Ideally a bottling bucket should be used when priming your beer. You can use your fermenter. The amount of sugar you use depends on the style of beer you are making, but this amount is usually between 50g – 80g. You can also use different types of sugar. Many homebrewers recommend using glucose as priming sugar as it has little or no effect on the flavour of your beer. Glucose is readily available in most pharmacies and supermarkets. Boil the glucose in about 50 ml of water for a few minutes to dissolve it, cover and let it cool for while. Next pour the glucose solution into your bottling bucket and syphon the beer in on top of it. You will not need to stir or mix. Please note, that when transferring the beer from one vessel to another that you must submerge the tube in the beer and fill from the bottom up. This is done to avoid aerating your beer preventing oxidation.
Now it is time to bottle your beer.
Method 1: Transfer the beer to each bottle through a piece of tubing attached to the tap of your bottling bucket. This tube should be long enough to reach the bottom of the bottle.
Method 2: Transfer the beer to each bottle using a syphon tube. Your syphon tube should have a small tap to regulate the flow of beer. A length of tube can be attached to this tap so you can fill each bottle from the bottom up.
Method 3: A bottling stick can be used in either of the above methods. The bottling stick has a small valve on the end which is pressed against the bottom of each bottle to release the flow of beer. When removed from the bottle the flow of beer will stop. This is by far the most efficient way of bottling your beer. The bottle stick can be attached directly to the tap of your bottling bucket or to one end of your syphon tube(heat one end of the syphon tube in boiling water and then stretch it over the bottling stick).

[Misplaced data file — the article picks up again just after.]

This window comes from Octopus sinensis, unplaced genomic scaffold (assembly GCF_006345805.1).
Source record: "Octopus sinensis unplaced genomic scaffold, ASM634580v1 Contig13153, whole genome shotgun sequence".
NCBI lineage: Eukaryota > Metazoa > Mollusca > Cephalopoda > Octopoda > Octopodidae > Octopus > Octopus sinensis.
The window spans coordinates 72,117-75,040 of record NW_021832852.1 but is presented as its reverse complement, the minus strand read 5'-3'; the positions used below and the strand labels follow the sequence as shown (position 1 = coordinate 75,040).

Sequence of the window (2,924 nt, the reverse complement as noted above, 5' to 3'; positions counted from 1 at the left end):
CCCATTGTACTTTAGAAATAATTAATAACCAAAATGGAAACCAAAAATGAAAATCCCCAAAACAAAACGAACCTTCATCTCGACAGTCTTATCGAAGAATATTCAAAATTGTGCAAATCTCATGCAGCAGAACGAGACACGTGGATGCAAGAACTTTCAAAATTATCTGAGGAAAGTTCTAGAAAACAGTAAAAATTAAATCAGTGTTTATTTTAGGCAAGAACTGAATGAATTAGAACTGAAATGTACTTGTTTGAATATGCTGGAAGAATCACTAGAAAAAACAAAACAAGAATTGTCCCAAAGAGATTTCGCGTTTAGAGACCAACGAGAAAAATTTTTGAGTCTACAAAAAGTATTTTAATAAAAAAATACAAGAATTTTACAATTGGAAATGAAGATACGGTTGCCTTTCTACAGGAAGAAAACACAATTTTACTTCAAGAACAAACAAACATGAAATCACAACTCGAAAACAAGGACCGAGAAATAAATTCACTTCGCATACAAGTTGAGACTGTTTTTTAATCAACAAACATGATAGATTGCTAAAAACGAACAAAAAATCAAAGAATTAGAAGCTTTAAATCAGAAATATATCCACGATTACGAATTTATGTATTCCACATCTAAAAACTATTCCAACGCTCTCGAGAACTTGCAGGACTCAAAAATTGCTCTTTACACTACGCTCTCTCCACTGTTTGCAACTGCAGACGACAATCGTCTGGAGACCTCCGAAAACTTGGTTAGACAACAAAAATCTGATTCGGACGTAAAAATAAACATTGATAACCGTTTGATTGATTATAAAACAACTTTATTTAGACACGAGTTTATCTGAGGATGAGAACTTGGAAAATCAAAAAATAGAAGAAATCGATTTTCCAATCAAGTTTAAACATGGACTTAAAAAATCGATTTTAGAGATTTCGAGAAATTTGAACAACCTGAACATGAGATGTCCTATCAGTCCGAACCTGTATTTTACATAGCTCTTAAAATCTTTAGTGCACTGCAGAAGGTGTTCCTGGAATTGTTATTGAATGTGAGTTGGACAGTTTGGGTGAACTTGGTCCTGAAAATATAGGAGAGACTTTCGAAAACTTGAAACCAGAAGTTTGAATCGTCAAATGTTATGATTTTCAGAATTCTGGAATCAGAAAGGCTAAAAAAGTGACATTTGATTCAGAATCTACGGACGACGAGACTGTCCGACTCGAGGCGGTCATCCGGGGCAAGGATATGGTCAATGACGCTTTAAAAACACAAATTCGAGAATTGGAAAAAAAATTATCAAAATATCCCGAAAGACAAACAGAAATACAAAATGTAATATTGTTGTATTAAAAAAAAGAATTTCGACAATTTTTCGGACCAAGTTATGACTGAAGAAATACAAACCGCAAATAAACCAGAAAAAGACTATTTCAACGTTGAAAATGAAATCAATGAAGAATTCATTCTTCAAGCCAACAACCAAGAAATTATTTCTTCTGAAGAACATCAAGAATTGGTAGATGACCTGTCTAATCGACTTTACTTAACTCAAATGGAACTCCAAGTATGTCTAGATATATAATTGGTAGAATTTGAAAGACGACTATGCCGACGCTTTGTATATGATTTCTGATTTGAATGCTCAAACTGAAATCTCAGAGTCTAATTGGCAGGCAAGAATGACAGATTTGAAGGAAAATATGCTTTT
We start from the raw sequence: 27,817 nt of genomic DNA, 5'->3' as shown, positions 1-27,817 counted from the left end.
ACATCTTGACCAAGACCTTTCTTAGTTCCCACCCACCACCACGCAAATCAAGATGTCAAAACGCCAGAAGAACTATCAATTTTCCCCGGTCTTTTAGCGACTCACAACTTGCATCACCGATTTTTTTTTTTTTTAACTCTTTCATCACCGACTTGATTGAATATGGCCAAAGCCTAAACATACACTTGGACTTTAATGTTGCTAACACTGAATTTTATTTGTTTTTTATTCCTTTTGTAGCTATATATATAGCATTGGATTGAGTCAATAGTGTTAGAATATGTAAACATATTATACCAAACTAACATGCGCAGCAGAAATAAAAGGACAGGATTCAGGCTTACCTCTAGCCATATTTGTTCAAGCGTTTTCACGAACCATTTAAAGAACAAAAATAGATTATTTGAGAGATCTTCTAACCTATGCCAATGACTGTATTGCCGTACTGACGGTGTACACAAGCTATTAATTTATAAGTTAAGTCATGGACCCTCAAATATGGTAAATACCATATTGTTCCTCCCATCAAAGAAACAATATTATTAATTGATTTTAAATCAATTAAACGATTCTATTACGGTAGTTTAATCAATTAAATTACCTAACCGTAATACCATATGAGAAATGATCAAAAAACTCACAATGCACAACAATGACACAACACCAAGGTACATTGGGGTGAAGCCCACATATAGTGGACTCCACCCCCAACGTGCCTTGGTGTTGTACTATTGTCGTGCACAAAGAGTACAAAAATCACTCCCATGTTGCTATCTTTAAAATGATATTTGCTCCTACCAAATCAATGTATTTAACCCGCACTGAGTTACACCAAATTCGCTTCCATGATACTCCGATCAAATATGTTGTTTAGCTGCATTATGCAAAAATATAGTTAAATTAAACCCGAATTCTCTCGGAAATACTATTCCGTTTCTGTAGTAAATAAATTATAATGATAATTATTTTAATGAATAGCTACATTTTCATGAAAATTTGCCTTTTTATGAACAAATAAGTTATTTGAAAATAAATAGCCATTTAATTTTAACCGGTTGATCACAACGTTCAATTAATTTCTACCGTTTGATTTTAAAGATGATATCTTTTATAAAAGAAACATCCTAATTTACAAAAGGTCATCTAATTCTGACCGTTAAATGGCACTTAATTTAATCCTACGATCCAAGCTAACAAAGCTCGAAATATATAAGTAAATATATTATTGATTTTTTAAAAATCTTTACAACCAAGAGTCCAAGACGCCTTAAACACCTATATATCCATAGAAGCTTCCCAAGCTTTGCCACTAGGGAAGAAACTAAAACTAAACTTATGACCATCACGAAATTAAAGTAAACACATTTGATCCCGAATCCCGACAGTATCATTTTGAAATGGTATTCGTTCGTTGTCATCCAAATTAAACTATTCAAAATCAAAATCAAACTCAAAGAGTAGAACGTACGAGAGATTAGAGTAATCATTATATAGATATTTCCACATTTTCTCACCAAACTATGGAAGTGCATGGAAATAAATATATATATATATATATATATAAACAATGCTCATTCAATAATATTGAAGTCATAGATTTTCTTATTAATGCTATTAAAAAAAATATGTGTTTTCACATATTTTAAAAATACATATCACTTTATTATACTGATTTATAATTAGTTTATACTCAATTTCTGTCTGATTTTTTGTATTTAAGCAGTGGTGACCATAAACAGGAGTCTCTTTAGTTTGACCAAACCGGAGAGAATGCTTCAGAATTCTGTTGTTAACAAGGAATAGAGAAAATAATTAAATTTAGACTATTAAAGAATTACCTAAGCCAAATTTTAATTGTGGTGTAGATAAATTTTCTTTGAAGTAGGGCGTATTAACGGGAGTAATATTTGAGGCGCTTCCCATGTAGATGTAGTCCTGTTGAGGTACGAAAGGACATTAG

Note: To start the flow of beer through your syphon tube use one of the following two methods. Place a small piece of tubing, approximately 2 inches long, over the tap on your syphon tube and suck the beer through the tube to start the flow. Remove this piece of tubing at the last second. This is done to prevent any bacteria from your mouth coming in contact with the beer.
Another method is to first fill the syphon tube with water closing the tap and holding your thumb over the other end to seal in the water. Now quickly submerge the open end in your beer. The water will not flow into your beer due to the pressure in the tube. Now drain off the water by opening the tap. When the beer replaces the water in the tube close the tap. Now you are ready to transfer the beer to your bottles or to another vessel
Finally cap your bottles and put in storage for conditioning.
The beer must be conditioned for a period of time to mature. It is recommended that you condition your beer for 4 – 6 weeks before drinking. Most brewers will tell you that the longer you leave it the better it will taste. After bottling you should store the beer in a warm place (18 – 24 deg C) for a week or two so the priming sugars can ferment and then move the beer to a cooler place such as your shed etc. for the rest of the conditioning period. The beer will clear and mature better at cooler temperatures.
You beer is now ready to drink. Enjoy!